Hana Financial wins arbitration dispute with US private equity fund

Posted on : 2019-05-16 15:43 KST Modified on : 2019-05-16 15:43 KST
Lone Star demanded compensation for “unreasonable pressure to lower prices” in KEB sale
US private equity fund Lone Star’s offices in South Korea. (Hankyoreh archives)
US private equity fund Lone Star’s offices in South Korea. (Hankyoreh archives)

Hana Financial Holdings won a resounding victory in international arbitration on a claim from the US private equity fund Lone Star, which demanded over 1 trillion won (US$840.47 million) in damages for what it described as unreasonable pressure to lower prices in connection to the sale of Korea Exchange Bank (KEB).

While the South Korean government concluded that the ruling would not have a negative effect on an investor-state dispute (ISD) surrounding damages of over 5 trillion won (US$4.2 billion) demanded by Lone Star, observers are watching to see what practical effect it has going forward.

“At the International Court of Arbitration under the International Chamber of Commerce (ICC), we received a complete victory with a ruling to the effect that we bore no responsibility for damages,” Hana Financial said on May 15.

“Lone Star is also obligated to reimburse Hana Financial for all arbitration ruling costs and domestic and international legal costs it has borne to date,” the company said.

Lone Star previously submitted the case for international arbitration in August 2016, claiming that Hana Financial had improperly lowered the KEB sale price during its negotiations to acquire the bank by communicating that financial authorities would only grant easy approval if the price were low. Hana Financial initially signed a contract to pay a purchasing cost of 4.41 trillion won (US$3.71 billion) to acquire Lone Star’s 51.02% stake in KEB; according to Lone Star, the final contract a year later had to be signed for 3.92 trillion won (US$3.29 billion), or around 500 billion won (US$420.2 million) less, amid unfair pressure from Hana Financial to lower the cost. Lone Star initially set its compensation demand at 560 billion won (US$500 million) before increasing it to 1.6 trillion won (US$1.4 trillion) 10 months later.

According to a portion of the ruling shared by Hana Financial for reference purposes, the arbitration court concluded that Lone Star had no basis for its claim, as its decision was based not on any deception on Hana Financial’s part but on its own belief that South Korean authorities would not approve the purchase if the price was not reduced. The court went on to reject the claim that Hana Financial had applied pressure by indicating that no approval would be forthcoming without a price reduction, and to recognize Hana Financial as having engaged in sufficient cooperation and discussions with Lone Star without violating the terms of their contract.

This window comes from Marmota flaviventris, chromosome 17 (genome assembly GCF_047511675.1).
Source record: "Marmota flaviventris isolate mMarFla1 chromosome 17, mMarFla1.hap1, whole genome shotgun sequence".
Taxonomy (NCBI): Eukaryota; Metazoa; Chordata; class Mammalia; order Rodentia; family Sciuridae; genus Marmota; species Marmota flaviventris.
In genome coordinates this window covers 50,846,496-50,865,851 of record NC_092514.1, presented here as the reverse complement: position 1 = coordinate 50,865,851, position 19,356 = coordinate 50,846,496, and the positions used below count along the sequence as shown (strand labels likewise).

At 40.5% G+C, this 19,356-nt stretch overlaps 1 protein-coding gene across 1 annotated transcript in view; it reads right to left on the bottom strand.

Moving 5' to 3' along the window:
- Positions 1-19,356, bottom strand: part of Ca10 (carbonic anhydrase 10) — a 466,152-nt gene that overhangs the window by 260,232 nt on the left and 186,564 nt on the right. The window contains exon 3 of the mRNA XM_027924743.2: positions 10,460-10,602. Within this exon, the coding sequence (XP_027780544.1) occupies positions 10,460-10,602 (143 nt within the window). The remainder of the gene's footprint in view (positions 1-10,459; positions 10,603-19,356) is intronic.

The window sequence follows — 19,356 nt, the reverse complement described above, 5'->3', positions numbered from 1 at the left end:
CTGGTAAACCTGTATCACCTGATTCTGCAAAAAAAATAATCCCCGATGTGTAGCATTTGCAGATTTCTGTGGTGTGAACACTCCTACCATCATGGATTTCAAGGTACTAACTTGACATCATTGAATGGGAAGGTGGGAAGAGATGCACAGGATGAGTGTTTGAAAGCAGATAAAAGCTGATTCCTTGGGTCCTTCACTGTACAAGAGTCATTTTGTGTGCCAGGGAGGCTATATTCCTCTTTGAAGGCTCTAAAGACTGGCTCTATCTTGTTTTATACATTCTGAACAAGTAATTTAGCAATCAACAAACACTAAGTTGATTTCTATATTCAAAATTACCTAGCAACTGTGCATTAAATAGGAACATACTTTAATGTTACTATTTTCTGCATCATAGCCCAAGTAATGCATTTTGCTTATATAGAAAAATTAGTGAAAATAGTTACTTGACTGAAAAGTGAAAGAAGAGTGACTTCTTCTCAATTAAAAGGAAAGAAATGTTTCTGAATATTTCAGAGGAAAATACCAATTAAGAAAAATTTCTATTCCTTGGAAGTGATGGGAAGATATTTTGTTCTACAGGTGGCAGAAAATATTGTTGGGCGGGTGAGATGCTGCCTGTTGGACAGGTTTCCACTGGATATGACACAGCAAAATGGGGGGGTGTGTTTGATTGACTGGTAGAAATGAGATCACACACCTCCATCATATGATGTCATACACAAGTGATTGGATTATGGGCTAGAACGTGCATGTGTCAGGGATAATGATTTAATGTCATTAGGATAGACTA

Decision’s potential impact on Lone Star’s case against S. Korean government

With Lone Star’s claims rejected in their entirety, the next question is the impact the decision will have on its arbitration hearing against the South Korean government. In November 2012, Lone Star lodged a case against the South Korean government with the International Centre for Settlement of Investment Disputes (ICSID), demanding arbitration on a claim for US$4.67 billion in damages for alleged violation of the South Korea-Belgium investment guarantee treaty through improper administrative measures including sale postponement and arbitrary taxation.

“Hana Financial’s 100% victory means that Lone Star’s argument and chain of reasoning were not accepted, which we anticipate will not have a negative impact on the arbitration hearing with the South Korean government,” said Yoon Chang-ho, head of the Financial Services Commission financial industry bureau, in a talk with reporters the same day that was presumed to represent the government’s official position.

At the same time, Yoon cautioned, “In principle, the two trials operate independently, with completely different issues, parties, and legal bases.”

An official with one financial oversight institution said, “While Lone Star apparently claimed that Hana Financial invoked approval by financial authorities in applying pressure to lower the selling price, there was no questioning of the government as a third party in this case, so the factuality could not be objectively established.”

It remains to be seen whether Lone Star accepts the ruling.

“The arbitration rulings operate under a one-hearing system, and my understanding that a party that cannot accept a conclusion may file suit to overturn the arbitration ruling within 30 days through a local court in Singapore,” a Hana Financial source said.

“The overall gist of the ruling and the fact that the court even ordered Lone Star to pay our legal costs is a sign that Lone Star went overboard,” the source added.

By Jung Se-ra and Park Su-ji, staff reporters

Please direct comments or questions to [english@hani.co.kr]

button that move to original korean article (클릭시 원문으로 이동하는 버튼)

Related stories

Most viewed articles